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One size does not fit all with search engines

This article appears in the issue March 2008 (100 Companies) [Volume 17, Issue 3]
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At Enterprise Search Summit East in May 2007 and again at Enterprise Search Summit West in November 2007, I asserted that enterprise search is dead. I will probably say the same thing in 2008.

The remark underscores the crisis in search and retrieval behind an organization’s firewall. The phrase "enterprise search" is misleading but ubiquitous. Dissatisfaction with enterprise search hovers in the 60 percent range—a figure that has been increasing since I started keeping records in 2002. The reason is simple: Keyword retrieval is useful some of the time, but most users need suggestions, tools to find previously accessed documents or answers to questions like, "What’s the telephone number of Fujiwara Deliveries?"

Most enterprise search systems do a lousy job of delivering immediately useful information. Reviewing a laundry list of results is not helpful. In fact, sticky notes on monitors are proof that an organization’s enterprise search systems are not cutting it.

I’ve tallied more than 150 vendors of search systems. They range from startups like PolySpot to vendors with technology that is 25 years old, such as Open Text’s BRS engine or Autonomy/Verity. In between those two extremes are keyword retrieval vendors (dtSearch); rich text processing vendors (Cognition Technologies); free search systems (Lucene); specialist vendors (Blossom Software); utility vendors (Data Harmony); semantic engines (Siderean); super-platform vendors (IBM, Microsoft and Oracle); and the Big Three (Autonomy, Endeca and Fast Search & Retrieval [FAST]). The enterprise search spectrum is more overloaded than wireless bandwidth.

Into this crowded field comes Google’s Appliance. Does Google’s enterprise division have a recipe that is superior to the other 150-plus vendors? Recent pronouncements from experts, pundits and industry observers assert that the Google Appliance is a weak sister in the behind-the-firewall search market. In a horse race of 150 stallions, Google’s running dead last caught my attention.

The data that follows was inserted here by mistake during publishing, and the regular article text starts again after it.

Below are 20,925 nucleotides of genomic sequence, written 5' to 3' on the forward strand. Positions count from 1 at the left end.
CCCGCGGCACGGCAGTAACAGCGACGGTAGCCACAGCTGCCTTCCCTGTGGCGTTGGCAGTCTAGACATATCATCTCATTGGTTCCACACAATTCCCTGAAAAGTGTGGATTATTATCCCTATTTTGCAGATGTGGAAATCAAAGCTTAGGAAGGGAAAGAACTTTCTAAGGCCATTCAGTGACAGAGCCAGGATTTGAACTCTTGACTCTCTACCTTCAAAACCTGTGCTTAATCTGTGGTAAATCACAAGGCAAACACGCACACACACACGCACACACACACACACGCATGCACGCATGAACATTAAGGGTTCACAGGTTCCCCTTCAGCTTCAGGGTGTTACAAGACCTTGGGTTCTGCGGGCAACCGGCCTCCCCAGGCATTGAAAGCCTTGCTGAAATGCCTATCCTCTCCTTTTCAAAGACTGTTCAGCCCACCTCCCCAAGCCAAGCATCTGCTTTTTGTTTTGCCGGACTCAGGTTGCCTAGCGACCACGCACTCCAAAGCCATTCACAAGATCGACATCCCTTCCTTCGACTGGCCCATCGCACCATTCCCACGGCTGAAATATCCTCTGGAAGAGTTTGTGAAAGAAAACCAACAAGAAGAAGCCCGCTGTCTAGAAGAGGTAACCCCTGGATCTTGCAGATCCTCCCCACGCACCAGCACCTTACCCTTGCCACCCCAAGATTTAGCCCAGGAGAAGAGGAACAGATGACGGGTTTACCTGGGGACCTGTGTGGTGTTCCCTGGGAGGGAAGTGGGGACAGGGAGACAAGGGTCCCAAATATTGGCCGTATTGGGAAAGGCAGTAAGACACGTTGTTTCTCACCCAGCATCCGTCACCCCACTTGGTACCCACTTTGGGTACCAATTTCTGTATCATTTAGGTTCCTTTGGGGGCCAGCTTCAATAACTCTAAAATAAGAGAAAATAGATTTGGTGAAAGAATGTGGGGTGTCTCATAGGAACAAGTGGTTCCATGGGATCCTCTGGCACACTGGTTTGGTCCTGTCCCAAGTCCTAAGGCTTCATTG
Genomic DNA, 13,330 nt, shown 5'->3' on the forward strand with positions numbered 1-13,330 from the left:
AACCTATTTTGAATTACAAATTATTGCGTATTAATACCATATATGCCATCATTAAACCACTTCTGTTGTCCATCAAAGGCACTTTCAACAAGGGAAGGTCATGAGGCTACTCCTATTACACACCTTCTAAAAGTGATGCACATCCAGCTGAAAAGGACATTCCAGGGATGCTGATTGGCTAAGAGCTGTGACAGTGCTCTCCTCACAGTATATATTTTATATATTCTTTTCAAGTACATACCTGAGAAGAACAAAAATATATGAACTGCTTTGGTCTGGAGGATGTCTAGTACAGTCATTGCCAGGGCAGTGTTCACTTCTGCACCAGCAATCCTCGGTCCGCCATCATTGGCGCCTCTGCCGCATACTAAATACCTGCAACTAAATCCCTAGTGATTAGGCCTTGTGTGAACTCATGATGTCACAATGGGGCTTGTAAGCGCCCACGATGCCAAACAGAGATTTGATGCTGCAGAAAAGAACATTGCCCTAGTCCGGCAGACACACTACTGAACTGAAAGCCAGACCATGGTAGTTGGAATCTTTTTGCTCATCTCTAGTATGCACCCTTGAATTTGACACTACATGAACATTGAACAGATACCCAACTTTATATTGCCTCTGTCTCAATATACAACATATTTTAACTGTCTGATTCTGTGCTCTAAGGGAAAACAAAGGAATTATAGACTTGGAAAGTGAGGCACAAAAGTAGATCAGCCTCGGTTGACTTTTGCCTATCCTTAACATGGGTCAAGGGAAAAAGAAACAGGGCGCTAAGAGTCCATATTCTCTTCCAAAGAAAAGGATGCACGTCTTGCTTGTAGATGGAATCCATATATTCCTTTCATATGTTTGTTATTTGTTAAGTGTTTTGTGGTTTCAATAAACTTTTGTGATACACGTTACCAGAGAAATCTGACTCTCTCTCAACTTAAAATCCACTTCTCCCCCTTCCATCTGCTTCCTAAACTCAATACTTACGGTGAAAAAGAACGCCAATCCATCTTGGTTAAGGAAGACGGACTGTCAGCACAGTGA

The Appliance is a search toaster. It’s similar to other search appliance offerings from EPI Thunderstone, Index Engines and Planet Technologies. Each of those products is designed to be unpacked, plugged in, configured and made available to users. Each is a hardware device, and the customer is relieved of some of the muss and fuss associated with procuring hardware, installing software and getting thesystem up and running. The appliance vendors offer convenience, but the tradeoffs for some organizations may be unattractive.

Appliances can be customized, but their purpose is fast deployment of search. A licensee can customize any appliance because the vendors know that some customers will "learn" what their users need after getting the system up and running. Thunderstone offers a wide range of configuration options plus a software development kit, a driven API and fast indexing. But a novice is likely to spend some time figuring out the system.

Google takes a similar approach. The basic Appliance can be serving queries in less than a day, longer if there are hundreds of millions of documents and hundreds of servers to configure. Index Engines and Planet Technologies take a similar approach.

Comparing the appliance solutions to a hosted service where the customer does nothing except open a port is useful. Hosted services are easier to deploy, faster to get up and running, and less hassle than any on-premises installation.

Comparing the appliance solutions to the box of parts delivered, customized, tuned and deployed is also helpful. The search systems available from such companies as Autonomy, Endeca, FAST, IBM, Microsoft, Oracle and many other firms require considerable care and feeding.

Isolating a single vendor’s system and identifying it as lacking this or that feature, or suggesting one vendor’s approach is better than another’s is unhelpful. The reason is that each system does some things well and others things differently. Depending on the specific situation, certain systems may be more or less well suited.

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